- The Washington Times - Monday, May 1, 2006

WEST PALM BEACH, Fla. (AP) — Rush Limbaugh must submit to random drug tests under an agreement filed yesterday that will dismiss a prescription-fraud charge against the conservative commentator after 18 months, if he complies with the terms.

The national radio talk-show host also must continue treatment for his acknowledged addiction to painkillers and he cannot own a gun.

The agreement did not call for Mr. Limbaugh to admit to being guilty of the charge that he sought a prescription from a physician in 2003 without revealing that he had received medications from another practitioner within 30 days. He pleaded not guilty Friday.

“Do you think if there was any real evidence, we would have reached a settlement?” Mr. Limbaugh said yesterday on his radio show.

Mr. Limbaugh said he has been undergoing random drug tests for 2 years and has not “even craved a painkiller since I got out of rehab.”

His attorney, Roy Black, yesterday told the Associated Press that the agreement was “a common-sense resolution and the appropriate way the state should treat people who have admitted an addiction to prescription pain medication and voluntarily sought treatment.”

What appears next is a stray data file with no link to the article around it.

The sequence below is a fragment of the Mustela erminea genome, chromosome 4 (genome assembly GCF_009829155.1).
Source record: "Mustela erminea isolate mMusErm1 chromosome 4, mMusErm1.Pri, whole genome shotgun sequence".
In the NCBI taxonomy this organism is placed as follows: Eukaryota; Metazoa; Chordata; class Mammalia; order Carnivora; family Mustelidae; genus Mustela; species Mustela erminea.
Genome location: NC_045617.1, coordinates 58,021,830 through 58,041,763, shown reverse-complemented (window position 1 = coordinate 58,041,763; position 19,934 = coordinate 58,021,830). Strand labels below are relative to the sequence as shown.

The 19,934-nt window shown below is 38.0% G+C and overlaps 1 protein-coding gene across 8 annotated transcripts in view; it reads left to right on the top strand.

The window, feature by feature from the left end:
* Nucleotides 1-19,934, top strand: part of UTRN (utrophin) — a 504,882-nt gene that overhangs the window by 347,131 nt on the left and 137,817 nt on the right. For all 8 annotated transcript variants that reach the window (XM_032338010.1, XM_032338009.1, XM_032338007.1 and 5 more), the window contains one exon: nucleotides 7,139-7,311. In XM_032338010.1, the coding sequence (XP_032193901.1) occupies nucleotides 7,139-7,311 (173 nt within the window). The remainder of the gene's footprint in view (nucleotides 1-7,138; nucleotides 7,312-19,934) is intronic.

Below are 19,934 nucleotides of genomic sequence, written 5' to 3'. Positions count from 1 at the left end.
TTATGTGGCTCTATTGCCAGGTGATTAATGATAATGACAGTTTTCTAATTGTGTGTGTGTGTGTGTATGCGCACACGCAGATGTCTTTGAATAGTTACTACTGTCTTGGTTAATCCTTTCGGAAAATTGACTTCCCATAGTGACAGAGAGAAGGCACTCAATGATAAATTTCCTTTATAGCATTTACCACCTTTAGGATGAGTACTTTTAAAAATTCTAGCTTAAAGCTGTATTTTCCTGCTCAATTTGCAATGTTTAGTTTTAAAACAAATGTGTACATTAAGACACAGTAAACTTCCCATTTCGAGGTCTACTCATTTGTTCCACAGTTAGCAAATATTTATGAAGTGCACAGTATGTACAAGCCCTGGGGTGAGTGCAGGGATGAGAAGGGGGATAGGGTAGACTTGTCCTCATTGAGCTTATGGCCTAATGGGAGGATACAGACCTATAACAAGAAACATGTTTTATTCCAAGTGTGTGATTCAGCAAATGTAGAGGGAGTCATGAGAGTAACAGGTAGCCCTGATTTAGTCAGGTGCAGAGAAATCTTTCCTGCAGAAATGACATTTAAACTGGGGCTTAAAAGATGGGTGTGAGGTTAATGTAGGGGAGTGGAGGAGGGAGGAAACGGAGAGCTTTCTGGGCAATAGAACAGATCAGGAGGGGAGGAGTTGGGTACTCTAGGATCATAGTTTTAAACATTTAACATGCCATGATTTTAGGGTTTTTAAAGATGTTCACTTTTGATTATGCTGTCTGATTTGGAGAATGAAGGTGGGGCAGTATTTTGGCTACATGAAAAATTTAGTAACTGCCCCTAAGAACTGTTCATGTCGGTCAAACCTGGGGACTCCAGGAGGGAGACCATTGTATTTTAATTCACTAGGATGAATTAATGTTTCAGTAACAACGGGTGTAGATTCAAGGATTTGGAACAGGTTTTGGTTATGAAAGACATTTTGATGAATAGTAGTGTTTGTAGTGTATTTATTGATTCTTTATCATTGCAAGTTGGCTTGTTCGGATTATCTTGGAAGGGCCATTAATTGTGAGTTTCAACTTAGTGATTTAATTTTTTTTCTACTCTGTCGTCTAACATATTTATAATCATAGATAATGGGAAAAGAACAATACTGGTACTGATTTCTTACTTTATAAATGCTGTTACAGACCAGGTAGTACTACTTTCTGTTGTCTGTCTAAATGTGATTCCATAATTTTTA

Prosecutors began their investigation in 2003 after Mr. Limbaugh’s housekeeper said he abused OxyContin and other painkillers. He entered a five-week rehabilitation program that year and said he became addicted as a result of severe back pain.

“I spoke recently with his doctor, who told me Mr. Limbaugh has made an exceptionally strong recovery and remains firmly committed to continued treatment,” Mr. Black said.

The Palm Beach County State Attorney’s Office may revoke or modify the deal if Mr. Limbaugh violates the terms, according to the agreement.

Mr. Limbaugh, 55, had blasted the investigation as a “fishing” expedition and repeatedly maintained that he was innocent.

Prosecutors accused him of illegally deceiving multiple doctors to receive overlapping prescriptions, a practice known as doctor shopping. After seizing his medical records, authorities learned that Mr. Limbaugh received up to 2,000 painkillers, prescribed by four doctors in six months.

The single charge, however, accuses Mr. Limbaugh only of illegally obtaining about 40 pills, said Mike Edmondson, a state attorney’s spokesman. He would not elaborate or explain why prosecutors scaled back the case.

Kendall Coffey, a former U.S. attorney and Miami defense lawyer, said the agreement is a standard deal for first-time, nonviolent drug offenders.

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